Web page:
• could cause a banking organization to face significant risk if the third party fails to meet expectations;
  • could have significant customer impacts;
  • require significant investment in resources to implement the third-party relationship and manage the risk; or
  • could have a major impact on bank operations if the banking organization has to find an alternate third party or if the outsourced activity has to be brought in-house.

The regulators propose that an effective third-party risk management program will generally follow a continuous life cycle for all relationships and, per the proposed guidance, incorporates the following essential principles applicable to all stages of the life cycle:

Third-Party Risk Management Program Principles Considerations
Planning The regulators encourage the institution to develop a plan that outlines the institution’s strategy, identifies the inherent risks of the activity with the third party, and details how the institution will identify, assess, select, and oversee the third party.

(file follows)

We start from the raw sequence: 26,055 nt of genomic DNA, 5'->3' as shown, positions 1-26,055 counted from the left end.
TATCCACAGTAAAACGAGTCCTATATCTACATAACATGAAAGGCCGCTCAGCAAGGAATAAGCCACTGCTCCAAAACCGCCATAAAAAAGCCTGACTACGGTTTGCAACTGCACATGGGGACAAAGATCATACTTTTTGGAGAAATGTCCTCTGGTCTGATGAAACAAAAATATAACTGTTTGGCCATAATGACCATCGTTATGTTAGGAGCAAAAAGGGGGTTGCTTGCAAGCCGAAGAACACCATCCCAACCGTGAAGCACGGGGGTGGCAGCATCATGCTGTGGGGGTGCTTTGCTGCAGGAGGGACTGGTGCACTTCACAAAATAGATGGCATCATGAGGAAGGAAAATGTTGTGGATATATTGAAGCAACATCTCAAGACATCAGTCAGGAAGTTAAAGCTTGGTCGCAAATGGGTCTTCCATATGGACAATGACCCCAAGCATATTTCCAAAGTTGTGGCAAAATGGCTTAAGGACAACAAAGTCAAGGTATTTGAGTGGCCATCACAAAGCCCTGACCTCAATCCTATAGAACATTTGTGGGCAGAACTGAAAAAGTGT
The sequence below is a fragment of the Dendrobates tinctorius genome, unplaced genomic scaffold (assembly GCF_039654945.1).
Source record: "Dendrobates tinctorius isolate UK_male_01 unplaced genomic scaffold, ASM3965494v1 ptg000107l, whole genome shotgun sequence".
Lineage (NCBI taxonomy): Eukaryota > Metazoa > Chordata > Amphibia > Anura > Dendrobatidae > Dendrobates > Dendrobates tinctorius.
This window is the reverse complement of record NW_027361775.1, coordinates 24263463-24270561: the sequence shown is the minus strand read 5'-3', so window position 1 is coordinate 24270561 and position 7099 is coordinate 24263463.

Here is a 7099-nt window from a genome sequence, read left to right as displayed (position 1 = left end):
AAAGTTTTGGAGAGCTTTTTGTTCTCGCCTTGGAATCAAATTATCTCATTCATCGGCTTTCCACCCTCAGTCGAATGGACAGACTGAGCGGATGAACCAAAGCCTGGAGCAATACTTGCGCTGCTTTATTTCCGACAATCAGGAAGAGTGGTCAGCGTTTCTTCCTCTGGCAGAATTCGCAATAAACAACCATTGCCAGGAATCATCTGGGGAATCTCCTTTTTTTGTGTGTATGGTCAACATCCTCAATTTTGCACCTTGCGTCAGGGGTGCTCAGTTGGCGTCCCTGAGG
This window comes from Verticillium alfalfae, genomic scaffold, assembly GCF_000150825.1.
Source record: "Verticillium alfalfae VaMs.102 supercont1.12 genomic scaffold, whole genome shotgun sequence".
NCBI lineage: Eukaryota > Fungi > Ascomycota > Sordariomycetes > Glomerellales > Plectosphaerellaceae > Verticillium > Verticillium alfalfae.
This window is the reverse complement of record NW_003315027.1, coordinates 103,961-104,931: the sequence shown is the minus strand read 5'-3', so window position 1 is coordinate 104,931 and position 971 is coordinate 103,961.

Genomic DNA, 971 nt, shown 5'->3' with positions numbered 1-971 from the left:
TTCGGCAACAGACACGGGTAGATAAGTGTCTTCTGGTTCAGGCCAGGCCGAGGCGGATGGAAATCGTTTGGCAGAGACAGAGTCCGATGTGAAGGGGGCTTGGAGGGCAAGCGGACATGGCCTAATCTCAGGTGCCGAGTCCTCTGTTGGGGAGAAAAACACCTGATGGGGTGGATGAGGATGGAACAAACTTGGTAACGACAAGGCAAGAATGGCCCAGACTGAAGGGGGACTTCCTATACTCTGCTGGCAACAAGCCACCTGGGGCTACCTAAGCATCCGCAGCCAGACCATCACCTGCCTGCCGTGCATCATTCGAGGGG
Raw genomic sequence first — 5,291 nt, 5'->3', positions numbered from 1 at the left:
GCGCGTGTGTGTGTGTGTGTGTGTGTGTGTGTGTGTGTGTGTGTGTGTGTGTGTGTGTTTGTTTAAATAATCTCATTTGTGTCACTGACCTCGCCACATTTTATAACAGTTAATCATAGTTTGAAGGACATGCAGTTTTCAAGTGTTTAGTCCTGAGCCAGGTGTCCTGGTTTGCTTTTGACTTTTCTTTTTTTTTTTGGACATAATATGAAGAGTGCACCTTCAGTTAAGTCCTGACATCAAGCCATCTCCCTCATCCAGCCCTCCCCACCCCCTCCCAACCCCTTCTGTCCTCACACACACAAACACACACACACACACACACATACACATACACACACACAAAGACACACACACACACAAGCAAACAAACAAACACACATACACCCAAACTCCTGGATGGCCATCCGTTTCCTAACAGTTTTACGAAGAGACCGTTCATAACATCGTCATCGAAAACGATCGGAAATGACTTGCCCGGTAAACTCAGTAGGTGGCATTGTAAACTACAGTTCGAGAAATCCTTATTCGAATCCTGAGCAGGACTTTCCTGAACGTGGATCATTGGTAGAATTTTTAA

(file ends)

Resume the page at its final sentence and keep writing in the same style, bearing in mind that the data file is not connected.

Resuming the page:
Due Diligence and Third-Party Selection

Effective due diligence and third-party selection would consider the following issues:

  1. Strategies and Goals
  2. Legal and Regulatory Compliance
  3. Financial Condition
  4. Business Experience
  5. Fee Structure and Incentives
  6. Qualifications and Backgrounds of Company Principals
  7. Risk Management
  8. Information Security
  9. Management of Information Systems
  10. Operational Resilience
  11. Incident Reporting and Management Programs
  12. Physical Security
  13. Human Resource Management
  14. Reliance on Subcontractors
  15. Insurance Coverage
  16. Conflicting Contractual Arrangements with Other Parties
Contract Negotiation

Written contracts should be negotiated to articulate the rights and responsibilities of all parties, with consideration of the following:

  1. Nature and Scope of Arrangement